A client of ours in lab diagnostics faced challenges in obtaining timely updates about their accounts, spanning operational, financial, and relational aspects, crucial for supporting sales representatives in their interactions. Our solution involved integrating experience data with operational data stored in the CRM system, along with sentiment analysis of transactional and relational data. This integration would enable sales reps to access a comprehensive view of their accounts before meetings, receive alerts for unhappy clients, and address account issues proactively, thus enhancing client retention and growth strategies.

Immediate customer feedback VS long-term differentiation

How do companies balance between focusing on immediate customer feedback and long- 
term market differentiation, especially when the two might seem at odds? 

Balancing long-term competitive benchmarking with short-term tools like Medallia can be tough. Leaders must pick and plan wisely between them. Delivering innovation and value to customers requires carefully selected ingredients mixed in just the right proportions. It’s crucial to weigh the immediate gains against the long-term benefits for account growth and overall business strategy.

Our expert tip: Utilise immediate customer feedback by implementing a well-crafted close-the-loop process that focuses on the immediate needs on client level. Dive deep into aggregated data a few times per year to uncover developing trends and implement longer term changes to products, services or business process.

The industry standard in Close-the-loop usually involves calling back Detractors in 72 hours after survey completion by a senior member of the team to have an open conversation and identify the root cause of the problem. The work mustn't stop with just solving the individual customer’s issue. Do quarterly market deep-dives to understand and act on common issues for customer groups.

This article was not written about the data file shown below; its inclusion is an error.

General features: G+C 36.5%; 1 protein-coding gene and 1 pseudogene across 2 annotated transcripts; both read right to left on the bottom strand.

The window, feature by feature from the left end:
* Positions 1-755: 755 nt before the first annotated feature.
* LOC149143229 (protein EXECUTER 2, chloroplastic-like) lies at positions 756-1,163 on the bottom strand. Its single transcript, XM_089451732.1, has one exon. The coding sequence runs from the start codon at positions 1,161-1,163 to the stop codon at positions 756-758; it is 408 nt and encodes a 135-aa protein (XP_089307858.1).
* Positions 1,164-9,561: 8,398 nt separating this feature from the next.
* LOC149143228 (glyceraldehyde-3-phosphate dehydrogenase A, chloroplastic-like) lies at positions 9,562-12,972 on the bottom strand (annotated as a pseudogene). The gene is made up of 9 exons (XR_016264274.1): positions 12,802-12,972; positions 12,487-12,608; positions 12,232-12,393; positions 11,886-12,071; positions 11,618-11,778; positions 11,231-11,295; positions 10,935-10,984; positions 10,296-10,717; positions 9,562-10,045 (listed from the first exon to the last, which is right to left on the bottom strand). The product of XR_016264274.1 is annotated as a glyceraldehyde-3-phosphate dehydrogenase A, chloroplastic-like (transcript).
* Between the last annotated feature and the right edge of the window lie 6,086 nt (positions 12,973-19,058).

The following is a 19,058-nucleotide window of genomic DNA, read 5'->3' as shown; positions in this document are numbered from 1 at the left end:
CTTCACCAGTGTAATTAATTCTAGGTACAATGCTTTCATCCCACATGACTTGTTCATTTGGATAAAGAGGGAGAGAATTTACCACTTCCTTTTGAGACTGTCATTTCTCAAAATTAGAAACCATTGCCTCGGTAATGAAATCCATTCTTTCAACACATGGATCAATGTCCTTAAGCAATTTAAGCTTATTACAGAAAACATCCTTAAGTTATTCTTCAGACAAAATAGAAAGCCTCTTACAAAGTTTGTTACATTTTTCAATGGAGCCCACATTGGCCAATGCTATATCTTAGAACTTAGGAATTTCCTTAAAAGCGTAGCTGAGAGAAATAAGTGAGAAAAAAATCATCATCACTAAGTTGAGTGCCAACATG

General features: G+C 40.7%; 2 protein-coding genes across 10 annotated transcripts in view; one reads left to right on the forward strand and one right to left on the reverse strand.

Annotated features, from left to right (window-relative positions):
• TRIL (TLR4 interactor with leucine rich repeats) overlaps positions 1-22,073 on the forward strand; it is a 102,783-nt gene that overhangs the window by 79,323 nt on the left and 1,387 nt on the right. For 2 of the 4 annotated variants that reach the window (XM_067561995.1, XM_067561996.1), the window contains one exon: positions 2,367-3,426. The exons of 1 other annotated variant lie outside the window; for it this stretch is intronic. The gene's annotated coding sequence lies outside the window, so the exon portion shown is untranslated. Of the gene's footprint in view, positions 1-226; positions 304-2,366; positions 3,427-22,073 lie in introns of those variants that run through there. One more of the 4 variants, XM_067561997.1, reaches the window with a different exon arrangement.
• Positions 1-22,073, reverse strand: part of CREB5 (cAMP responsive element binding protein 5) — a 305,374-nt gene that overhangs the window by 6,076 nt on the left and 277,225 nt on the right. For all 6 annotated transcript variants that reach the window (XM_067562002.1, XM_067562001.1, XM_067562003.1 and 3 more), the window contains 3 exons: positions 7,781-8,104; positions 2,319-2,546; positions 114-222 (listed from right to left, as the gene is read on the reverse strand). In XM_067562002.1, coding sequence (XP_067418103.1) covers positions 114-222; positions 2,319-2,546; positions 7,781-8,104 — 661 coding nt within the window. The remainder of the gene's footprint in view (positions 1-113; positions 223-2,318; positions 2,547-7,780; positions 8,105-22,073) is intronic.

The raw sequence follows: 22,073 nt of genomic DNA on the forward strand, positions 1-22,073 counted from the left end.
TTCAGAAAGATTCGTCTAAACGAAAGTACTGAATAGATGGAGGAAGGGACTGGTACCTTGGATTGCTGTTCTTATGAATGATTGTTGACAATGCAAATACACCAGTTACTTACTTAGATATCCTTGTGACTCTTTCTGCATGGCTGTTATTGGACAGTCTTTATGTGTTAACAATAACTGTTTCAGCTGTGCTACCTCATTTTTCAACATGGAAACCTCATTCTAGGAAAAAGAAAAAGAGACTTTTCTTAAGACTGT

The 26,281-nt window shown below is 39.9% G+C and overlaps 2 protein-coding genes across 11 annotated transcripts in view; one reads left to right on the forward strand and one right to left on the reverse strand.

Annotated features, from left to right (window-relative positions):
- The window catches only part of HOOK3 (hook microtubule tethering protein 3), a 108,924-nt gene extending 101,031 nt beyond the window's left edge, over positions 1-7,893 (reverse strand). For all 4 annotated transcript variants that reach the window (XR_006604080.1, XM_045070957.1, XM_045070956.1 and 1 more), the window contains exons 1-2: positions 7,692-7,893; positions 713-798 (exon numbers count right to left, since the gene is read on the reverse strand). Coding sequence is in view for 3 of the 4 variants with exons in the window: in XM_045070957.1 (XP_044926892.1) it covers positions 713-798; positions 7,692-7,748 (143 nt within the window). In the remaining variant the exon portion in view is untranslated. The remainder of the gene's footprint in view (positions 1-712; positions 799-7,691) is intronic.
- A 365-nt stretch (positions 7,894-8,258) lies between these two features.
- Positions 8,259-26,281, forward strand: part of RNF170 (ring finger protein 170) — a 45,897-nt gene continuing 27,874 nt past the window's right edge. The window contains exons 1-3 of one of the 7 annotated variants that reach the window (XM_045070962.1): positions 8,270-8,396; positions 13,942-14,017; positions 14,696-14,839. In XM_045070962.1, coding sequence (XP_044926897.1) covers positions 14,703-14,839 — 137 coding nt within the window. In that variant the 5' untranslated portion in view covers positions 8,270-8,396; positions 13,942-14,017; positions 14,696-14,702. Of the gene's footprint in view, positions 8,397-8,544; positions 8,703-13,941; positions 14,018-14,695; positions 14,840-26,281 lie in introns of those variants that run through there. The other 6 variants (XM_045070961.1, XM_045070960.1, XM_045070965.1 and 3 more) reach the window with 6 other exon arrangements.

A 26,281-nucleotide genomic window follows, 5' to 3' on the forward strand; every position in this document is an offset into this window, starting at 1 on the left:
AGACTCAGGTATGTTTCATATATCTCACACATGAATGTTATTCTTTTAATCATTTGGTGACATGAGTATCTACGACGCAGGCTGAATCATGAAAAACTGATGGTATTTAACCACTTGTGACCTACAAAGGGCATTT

Mehmed Ramadan, Senior Healthcare CX & Insights Consultant

The role of AI in data analysis

What role does AI play in data analysis and how can it help B2B organisations make more informed decisions? 

Artificial Intelligence (AI) is a game-changer for MedTech and B2B companies, making data analysis faster and more accurate. It’s especially good at predicting trends, which helps businesses save money and make smarter decisions. AI isn’t just about analyzing data; it’s also changing how companies get and use customer feedback. This means they can skip traditional market research, saving time and resources.

We’ve embraced AI in our operations, creating a tool that does everything from simple tasks to complex data analysis. In healthcare, AI helps create personalised care plans and gives financial advice, improving patient care and operational efficiency. For any company in this space, getting good at using AI is key to staying ahead in today’s competitive market.

Get your organisation AI ready

How do you get your organisation prepared for AI

In applying customer-centric principles to AI adoption, there’s a report which identifies four key factors to take into consideration: Sensing, Significance, Simplification, and Scale.

  • Sensing involves acknowledging the individuality of customers and AI’s role in discovering insights.
  • Significance focuses on delivering relevant experiences in real-time.
  • Simplification streamlines internal processes and customer interactions, like using AI to analyze feedback for prepared solutions.
  • Scale involves leveraging AI to adapt and grow.


The benefits are clear: increased efficiency and deeper insights, leading to more actionable solutions for our clients.